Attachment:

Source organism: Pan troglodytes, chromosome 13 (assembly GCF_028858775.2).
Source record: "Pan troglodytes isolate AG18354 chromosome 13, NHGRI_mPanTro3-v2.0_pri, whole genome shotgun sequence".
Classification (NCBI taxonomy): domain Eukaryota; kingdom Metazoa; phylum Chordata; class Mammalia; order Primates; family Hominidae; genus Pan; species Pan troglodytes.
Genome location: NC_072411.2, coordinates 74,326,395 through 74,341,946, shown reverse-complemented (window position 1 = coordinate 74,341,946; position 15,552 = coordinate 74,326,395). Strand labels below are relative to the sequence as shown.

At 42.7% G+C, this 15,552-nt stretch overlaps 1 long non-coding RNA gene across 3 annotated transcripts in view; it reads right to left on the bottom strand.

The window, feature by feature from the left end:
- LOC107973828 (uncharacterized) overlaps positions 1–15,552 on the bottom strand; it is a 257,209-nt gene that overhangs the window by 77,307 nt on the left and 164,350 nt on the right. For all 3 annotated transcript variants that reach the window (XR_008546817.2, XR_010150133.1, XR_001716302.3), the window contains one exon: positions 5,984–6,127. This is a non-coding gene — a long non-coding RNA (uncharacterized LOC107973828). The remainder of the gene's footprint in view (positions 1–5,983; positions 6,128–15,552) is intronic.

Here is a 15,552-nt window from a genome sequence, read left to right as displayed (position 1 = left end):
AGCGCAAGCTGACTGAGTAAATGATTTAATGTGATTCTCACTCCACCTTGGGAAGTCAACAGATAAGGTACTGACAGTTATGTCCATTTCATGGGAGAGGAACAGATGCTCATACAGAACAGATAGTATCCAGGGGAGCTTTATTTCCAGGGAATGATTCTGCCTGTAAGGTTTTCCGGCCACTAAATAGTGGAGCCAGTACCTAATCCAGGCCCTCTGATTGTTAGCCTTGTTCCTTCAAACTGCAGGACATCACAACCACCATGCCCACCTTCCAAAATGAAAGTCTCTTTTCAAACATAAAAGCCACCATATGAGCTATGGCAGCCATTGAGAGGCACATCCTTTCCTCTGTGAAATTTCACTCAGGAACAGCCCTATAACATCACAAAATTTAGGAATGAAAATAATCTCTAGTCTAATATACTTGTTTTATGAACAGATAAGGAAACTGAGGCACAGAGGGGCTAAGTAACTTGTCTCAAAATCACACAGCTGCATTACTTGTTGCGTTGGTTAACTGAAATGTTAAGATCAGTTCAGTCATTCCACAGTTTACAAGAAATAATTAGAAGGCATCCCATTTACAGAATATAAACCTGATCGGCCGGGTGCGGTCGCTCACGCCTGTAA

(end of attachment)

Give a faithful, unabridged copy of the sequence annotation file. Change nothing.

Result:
Source organism: Pan troglodytes, chromosome 13 (assembly GCF_028858775.2).
Source record: "Pan troglodytes isolate AG18354 chromosome 13, NHGRI_mPanTro3-v2.0_pri, whole genome shotgun sequence".
Classification (NCBI taxonomy): domain Eukaryota; kingdom Metazoa; phylum Chordata; class Mammalia; order Primates; family Hominidae; genus Pan; species Pan troglodytes.
Genome location: NC_072411.2, coordinates 74,326,395 through 74,341,946, shown reverse-complemented (window position 1 = coordinate 74,341,946; position 15,552 = coordinate 74,326,395). Strand labels below are relative to the sequence as shown.

At 42.7% G+C, this 15,552-nt stretch overlaps 1 long non-coding RNA gene across 3 annotated transcripts in view; it reads right to left on the bottom strand.

The window, feature by feature from the left end:
- LOC107973828 (uncharacterized) overlaps positions 1–15,552 on the bottom strand; it is a 257,209-nt gene that overhangs the window by 77,307 nt on the left and 164,350 nt on the right. For all 3 annotated transcript variants that reach the window (XR_008546817.2, XR_010150133.1, XR_001716302.3), the window contains one exon: positions 5,984–6,127. This is a non-coding gene — a long non-coding RNA (uncharacterized LOC107973828). The remainder of the gene's footprint in view (positions 1–5,983; positions 6,128–15,552) is intronic.

Here is a 15,552-nt window from a genome sequence, read left to right as displayed (position 1 = left end):
AGCGCAAGCTGACTGAGTAAATGATTTAATGTGATTCTCACTCCACCTTGGGAAGTCAACAGATAAGGTACTGACAGTTATGTCCATTTCATGGGAGAGGAACAGATGCTCATACAGAACAGATAGTATCCAGGGGAGCTTTATTTCCAGGGAATGATTCTGCCTGTAAGGTTTTCCGGCCACTAAATAGTGGAGCCAGTACCTAATCCAGGCCCTCTGATTGTTAGCCTTGTTCCTTCAAACTGCAGGACATCACAACCACCATGCCCACCTTCCAAAATGAAAGTCTCTTTTCAAACATAAAAGCCACCATATGAGCTATGGCAGCCATTGAGAGGCACATCCTTTCCTCTGTGAAATTTCACTCAGGAACAGCCCTATAACATCACAAAATTTAGGAATGAAAATAATCTCTAGTCTAATATACTTGTTTTATGAACAGATAAGGAAACTGAGGCACAGAGGGGCTAAGTAACTTGTCTCAAAATCACACAGCTGCATTACTTGTTGCGTTGGTTAACTGAAATGTTAAGATCAGTTCAGTCATTCCACAGTTTACAAGAAATAATTAGAAGGCATCCCATTTACAGAATATAAACCTGATCGGCCGGGTGCGGTCGCTCACGCCTGTAA